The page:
Certainly, these events may have had an impact on how people think about the U.S. Our survey did not include questions about the protests, Floyd’s killing, the Black Lives Matter movement, police brutality or racial injustice. However, Pew Research Center has conducted some research relevant to these issues in recent years.
A recent Center analysis showed the extent to which the debates sparked by the killing of George Floyd have spread beyond America’s shores. The study examined legislators in four predominantly English-speaking countries and found that many had tweeted about Floyd or used the phrase “Black lives matter” or the #BlackLivesMatter hashtag. This includes roughly six-in-ten British members of Parliament (59%), 44% of Canadian representatives and about a quarter (26%) of Australian lawmakers who tweeted during the study period. And 14% of legislators tweeted about this subject or used the phrase or hashtag in New Zealand, a country not included in the current survey.
Concerns about racial injustice fit into a broader pattern of decline in the belief that the U.S. government respects the personal freedoms of its people. We first saw a decrease on this measure between 2013 and 2014, as news broke about Edward Snowden and National Security Agency surveillance around the world. We saw further declines in 2015 following protests in Ferguson, Missouri, in response to the police killing of Michael Brown in August 2014. And we observed continuing erosion on this measure through 2018, the last time the question was asked.
Country spotlights: Canada, Germany, South Korea
Findings from Canada, Germany and South Korea illustrate key patterns in how foreign publics view the U.S. and its president.
Canada: Favorable opinion of U.S. and confidence in its president at all-time low
Like all countries surveyed this year, Canada’s favorable rating of the U.S. dropped sharply in 2017 as confidence in the U.S. president plummeted. In the more than three years since Trump first took office, views have slowly shifted, but 2020 sees the lowest ratings for the U.S. in Canada since Pew Research Center began polling there almost two decades ago.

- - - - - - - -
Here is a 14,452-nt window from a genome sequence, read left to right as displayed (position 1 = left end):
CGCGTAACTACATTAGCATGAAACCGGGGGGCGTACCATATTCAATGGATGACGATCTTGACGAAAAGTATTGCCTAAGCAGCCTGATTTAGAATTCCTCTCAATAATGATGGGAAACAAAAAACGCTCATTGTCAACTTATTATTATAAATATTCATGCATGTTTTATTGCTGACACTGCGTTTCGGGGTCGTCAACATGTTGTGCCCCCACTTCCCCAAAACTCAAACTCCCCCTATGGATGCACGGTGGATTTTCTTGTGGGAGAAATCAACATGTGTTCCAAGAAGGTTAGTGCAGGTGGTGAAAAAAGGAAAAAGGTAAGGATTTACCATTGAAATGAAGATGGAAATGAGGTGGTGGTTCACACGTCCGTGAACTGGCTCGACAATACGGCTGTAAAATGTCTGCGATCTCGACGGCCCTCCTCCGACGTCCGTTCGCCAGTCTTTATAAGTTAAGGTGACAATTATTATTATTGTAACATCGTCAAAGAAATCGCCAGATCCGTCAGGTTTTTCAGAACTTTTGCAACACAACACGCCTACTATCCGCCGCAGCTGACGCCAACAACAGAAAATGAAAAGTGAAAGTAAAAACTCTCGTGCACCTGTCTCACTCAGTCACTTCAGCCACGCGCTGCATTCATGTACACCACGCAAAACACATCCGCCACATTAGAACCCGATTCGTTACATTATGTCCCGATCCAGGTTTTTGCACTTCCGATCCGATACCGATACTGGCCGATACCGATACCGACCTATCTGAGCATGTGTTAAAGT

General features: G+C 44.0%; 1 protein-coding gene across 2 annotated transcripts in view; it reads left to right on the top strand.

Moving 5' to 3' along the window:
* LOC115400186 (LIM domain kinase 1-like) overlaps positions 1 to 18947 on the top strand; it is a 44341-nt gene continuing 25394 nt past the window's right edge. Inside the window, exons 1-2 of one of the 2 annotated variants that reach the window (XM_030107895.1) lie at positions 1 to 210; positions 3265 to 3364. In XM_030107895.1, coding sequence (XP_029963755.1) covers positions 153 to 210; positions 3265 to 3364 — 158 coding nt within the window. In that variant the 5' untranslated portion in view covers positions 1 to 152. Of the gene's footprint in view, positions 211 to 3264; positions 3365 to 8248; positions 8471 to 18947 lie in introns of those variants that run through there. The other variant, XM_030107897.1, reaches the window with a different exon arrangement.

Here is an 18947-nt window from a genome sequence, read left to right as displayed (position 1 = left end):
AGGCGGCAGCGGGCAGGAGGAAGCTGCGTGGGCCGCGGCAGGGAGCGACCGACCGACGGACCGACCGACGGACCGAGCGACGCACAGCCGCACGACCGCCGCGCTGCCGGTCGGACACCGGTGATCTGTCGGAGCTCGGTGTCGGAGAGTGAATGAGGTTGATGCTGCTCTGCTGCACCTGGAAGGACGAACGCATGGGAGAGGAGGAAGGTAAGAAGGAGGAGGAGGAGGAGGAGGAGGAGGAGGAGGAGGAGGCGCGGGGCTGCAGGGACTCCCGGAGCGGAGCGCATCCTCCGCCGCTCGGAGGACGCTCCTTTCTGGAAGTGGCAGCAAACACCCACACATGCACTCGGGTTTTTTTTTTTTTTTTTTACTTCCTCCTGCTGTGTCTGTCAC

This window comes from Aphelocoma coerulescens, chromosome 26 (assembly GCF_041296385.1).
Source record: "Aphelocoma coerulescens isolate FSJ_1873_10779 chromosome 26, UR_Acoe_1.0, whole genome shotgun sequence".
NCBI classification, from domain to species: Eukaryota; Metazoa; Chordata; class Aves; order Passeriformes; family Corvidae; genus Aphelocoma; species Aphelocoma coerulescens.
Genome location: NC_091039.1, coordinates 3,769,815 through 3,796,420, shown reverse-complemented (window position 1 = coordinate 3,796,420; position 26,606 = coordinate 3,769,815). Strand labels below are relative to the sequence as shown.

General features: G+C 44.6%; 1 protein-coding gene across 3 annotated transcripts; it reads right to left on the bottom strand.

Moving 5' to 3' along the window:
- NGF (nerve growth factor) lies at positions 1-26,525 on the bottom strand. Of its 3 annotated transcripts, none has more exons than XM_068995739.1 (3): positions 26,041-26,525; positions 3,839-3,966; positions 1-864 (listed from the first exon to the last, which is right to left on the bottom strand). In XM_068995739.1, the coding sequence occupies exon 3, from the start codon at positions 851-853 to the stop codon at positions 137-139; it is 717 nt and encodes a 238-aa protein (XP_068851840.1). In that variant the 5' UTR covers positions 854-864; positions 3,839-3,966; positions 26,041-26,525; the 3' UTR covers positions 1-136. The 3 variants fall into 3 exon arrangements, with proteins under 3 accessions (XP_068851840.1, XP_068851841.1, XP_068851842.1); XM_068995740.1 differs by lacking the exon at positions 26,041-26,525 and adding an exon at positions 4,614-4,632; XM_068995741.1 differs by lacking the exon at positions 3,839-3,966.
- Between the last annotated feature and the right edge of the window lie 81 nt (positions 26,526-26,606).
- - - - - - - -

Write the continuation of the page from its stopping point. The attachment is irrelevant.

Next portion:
Only 35% of Canadians have a favorable view of their southern neighbor, and 20% trust Trump to do what is right regarding world affairs.
Germany: Deeply negative views of the U.S.
Germans give the U.S. some of its worst ratings in the survey. Only 26% have a positive view of America, while just 10% have confidence in Trump when it comes to his handling of world affairs. These opinions are in stark contrast to the very favorable assessments Germans had during Barack Obama’s presidency, but roughly on par with views at the end of George W. Bush’s tenure.
Across the European countries surveyed, support for right-wing populist parties is related to ratings of the U.S. In Germany, people who have a favorable view of the right-wing Alternative for Germany (AfD) are much more likely than those with an unfavorable view of the party to have a positive opinion of the U.S. (43% among party supporters vs. 22%) or to trust Trump’s approach to international affairs (34% vs. 5%). They are also more likely to believe that the U.S. has done a good job in response to the coronavirus outbreak (25% vs. 6%).
South Korea: A sharp drop in Trump confidence
South Korea has seen a steep decline in favorable views of the U.S. since last year, but it is the only country surveyed where a majority still holds a positive opinion. At the same time, trust in the U.S. president has dropped substantially.
South Koreans’ confidence in Trump more than doubled from 2017 to 2018 and remained at that level in 2019. That year, 78% of Koreans approved of Trump’s policy to negotiate with North Korean leader Kim Jong Un about the country’s nuclear weapons program. Current ratings are back to their 2017 low: Only 17% believe Trump would do the right thing regarding world affairs.
Still, South Korea stands out for its people’s views of the U.S. as an economic leader. In nearly every other country surveyed, China is the most common choice as a global economic leader, but 77% of Koreans believe the U.S. holds this spot.
Majorities have an unfavorable opinion of the U.S. in nearly every country surveyed
Pew Research Center surveys have found mixed or relatively negative views of the U.S. in Canada and Western Europe since 2017 and the beginning of the Trump administration. In the current survey, views of the U.S. have deteriorated further, with a median of only 34% across the 13 countries surveyed expressing a positive view.
Roughly one-third of Canadians (35%) view their neighbor to the south positively. A similar share across Europe holds this view (median of 33%), though favorable opinions range from a low of roughly a quarter in Belgium (24%) and Germany (26%) to a high of about four-in-ten or more in the UK (41%) and Italy (45%).
Many in Australia and Japan have an unfavorable opinion of the U.S., while South Korea stands out as the only country surveyed where a majority (59%) views the U.S. positively.
The current survey shows a substantial dip in ratings of the U.S. since 2019. Japan saw the largest drop, with only 41% expressing a positive view in 2020, compared with 68% in 2019. Every other country surveyed in both years saw a decrease of between 12 and 18 percentage points since the previous year.